I reached out to them, and the emails started to pour in. I was told it is impossible to plan a wedding for 10k, that their rates were thousands of dollars, that I can’t rely on any help from friends or family. It was quite the positive experience, obviously.

None of them gave any indication they would be able to help save me money in my planning or had any vender relationships that I’d be able to benefit from (I asked).

(image from Hasboro games)

I was really disappointed that this was my experience with wedding planners in my home state, but it didn’t affect how I feel about the wedding.

I believe I will be able to plan this with my budget (or come close enough that I’m happy). I’m not interested in paying any individual person thousands of dollars for services I can’t eat or drink. I also do believe that my friends and family are going to come through for me and help me in this momentous task.

Don’t allow venders of any kind to intimidate you in your wedding talks. It’s their loss. Make sure you’re working with supportive people who you feel you can trust and have a beneficial relationship with.

Are you working with a wedding coordinator?

Dealing With ‘Mother-of-the-Bridezilla’


My Mom has always been a strong force in my life. From her encouragement, I brought home good grades, did a lot of extra curriculars, and graduated from Dartmouth. She also tended to have a heavy hand in events: she chose all 4 of my prom dresses and chose every college I applied to except for Dartmouth. After college, I moved to San Francisco and the space really gave me an opportunity to learn how to say “no” and take the driver’s seat when I made life decisions. However, while I was gaining my independence, my Mom was still Queen of the castle when it came to my Dad and my 5 year younger brother.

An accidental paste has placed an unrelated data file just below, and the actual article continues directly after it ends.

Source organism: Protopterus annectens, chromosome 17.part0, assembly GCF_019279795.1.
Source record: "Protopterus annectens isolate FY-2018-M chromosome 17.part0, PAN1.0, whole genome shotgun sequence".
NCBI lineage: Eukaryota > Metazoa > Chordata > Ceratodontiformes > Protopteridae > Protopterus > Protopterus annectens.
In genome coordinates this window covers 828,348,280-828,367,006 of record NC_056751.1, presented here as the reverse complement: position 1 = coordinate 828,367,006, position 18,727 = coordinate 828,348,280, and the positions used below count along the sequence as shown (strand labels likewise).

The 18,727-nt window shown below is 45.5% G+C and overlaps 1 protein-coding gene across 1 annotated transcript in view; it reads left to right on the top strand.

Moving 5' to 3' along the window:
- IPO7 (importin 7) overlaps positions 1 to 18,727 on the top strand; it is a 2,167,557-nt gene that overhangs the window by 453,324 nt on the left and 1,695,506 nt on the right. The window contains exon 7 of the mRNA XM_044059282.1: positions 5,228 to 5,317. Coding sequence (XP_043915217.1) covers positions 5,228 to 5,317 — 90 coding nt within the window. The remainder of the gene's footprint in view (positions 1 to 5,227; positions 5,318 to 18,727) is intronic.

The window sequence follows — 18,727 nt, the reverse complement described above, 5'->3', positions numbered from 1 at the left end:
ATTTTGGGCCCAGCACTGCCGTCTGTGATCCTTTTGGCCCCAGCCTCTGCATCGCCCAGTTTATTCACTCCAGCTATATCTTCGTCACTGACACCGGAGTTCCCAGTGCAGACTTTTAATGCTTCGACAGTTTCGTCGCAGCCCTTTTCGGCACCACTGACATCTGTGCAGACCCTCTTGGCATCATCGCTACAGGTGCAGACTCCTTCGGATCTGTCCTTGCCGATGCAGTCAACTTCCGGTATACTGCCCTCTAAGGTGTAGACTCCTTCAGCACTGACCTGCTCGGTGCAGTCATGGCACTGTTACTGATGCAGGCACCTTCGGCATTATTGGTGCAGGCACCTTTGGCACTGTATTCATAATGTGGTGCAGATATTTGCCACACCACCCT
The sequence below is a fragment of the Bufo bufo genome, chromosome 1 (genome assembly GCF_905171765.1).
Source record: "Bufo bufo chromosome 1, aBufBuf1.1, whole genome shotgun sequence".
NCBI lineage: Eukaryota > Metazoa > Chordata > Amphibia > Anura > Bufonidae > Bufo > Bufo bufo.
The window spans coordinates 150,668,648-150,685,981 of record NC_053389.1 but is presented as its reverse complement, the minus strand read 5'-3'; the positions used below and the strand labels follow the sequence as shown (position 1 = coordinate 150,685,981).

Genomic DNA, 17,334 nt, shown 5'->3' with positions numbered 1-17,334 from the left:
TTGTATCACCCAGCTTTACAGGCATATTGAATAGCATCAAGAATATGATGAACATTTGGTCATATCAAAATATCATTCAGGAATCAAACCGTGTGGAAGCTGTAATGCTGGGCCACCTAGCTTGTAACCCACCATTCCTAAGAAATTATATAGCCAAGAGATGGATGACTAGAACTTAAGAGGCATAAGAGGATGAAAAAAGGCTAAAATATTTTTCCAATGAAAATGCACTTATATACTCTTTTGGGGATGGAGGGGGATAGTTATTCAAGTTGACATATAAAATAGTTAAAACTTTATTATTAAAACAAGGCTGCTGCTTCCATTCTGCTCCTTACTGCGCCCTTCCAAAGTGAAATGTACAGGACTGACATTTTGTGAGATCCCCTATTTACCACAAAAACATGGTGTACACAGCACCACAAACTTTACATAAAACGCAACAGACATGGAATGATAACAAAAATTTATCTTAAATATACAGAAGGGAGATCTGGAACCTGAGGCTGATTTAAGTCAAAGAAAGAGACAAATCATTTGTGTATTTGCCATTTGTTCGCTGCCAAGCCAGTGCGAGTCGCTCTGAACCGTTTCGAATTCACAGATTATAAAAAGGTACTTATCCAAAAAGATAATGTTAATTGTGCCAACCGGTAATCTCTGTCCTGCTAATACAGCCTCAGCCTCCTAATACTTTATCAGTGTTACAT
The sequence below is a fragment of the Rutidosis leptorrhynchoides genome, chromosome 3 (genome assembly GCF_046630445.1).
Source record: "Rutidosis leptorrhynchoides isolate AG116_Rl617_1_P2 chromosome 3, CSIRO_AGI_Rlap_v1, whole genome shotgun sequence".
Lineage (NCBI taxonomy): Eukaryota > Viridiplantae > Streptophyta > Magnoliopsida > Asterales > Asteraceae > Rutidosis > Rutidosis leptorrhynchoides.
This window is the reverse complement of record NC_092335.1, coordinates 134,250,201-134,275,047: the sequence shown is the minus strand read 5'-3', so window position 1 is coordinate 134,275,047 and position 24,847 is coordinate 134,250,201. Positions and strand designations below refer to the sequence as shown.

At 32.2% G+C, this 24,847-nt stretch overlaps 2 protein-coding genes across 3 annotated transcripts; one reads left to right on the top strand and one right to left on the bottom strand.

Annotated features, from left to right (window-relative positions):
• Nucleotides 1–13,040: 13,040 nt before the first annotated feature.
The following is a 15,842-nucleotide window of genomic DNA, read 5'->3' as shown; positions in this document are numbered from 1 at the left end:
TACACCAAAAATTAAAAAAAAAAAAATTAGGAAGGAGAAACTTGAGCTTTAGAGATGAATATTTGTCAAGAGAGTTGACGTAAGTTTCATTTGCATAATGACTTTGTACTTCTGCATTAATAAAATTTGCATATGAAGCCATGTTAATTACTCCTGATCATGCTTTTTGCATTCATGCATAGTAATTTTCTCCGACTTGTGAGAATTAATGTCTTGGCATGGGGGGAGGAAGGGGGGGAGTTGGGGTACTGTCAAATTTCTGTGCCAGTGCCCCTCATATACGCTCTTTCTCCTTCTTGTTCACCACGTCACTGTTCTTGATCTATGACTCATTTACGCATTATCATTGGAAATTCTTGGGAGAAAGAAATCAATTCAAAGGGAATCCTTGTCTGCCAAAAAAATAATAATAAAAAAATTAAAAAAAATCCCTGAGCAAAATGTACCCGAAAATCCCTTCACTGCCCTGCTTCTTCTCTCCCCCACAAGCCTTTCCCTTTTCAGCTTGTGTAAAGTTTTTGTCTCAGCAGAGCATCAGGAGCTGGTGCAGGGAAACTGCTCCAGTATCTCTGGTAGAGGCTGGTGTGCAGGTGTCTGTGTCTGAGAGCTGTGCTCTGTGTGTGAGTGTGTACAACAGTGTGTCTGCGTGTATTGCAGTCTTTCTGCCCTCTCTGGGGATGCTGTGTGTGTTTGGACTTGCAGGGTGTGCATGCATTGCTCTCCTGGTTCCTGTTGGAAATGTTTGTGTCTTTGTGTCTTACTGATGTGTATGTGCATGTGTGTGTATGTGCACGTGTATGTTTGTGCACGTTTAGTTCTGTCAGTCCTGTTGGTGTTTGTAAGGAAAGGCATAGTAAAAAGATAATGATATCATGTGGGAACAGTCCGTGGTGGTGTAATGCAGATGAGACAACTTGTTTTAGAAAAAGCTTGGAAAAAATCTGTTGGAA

When I got engaged, she once again tried to take control. It was natural for her, because it’s always been her role with the big family events.

Having lived in my grown up life for 4 years now, this didn’t go over well with me. She felt so strongly that she knew best that she refused to listen. I found myself stressed out and upset about an event that I didn’t even have a date for. She was pushing (with a bulldozer) for us to get married in Vermont, and I was afraid that would mean I wouldn’t have any control since I’m so far away.

The more she asserted herself, the more I distanced her from the decisions. I talk to my Mom probably every other day, and having this stress and conflict around such a happy event was really hard. I finally blew up and told her how upset I was that she wasn’t listening and how she was the only source of stress and frustration around this, and that wasn’t how it was supposed to be. I told her that I wanted her to be part of this and that she had to let me come to her with requests for help. I reminded her that I was waiting to try on a wedding dress until she could visit and what a big deal that was.

We didn’t talk for three days, and at the end of that three days, I received a card with an apology from her. Ever since then, it’s been much better. We’re working together. Every now and then I still have to remind her that I have thought of the “what ifs” and the coordination pieces (it’s pretty much what I do for a living), but we’re getting there.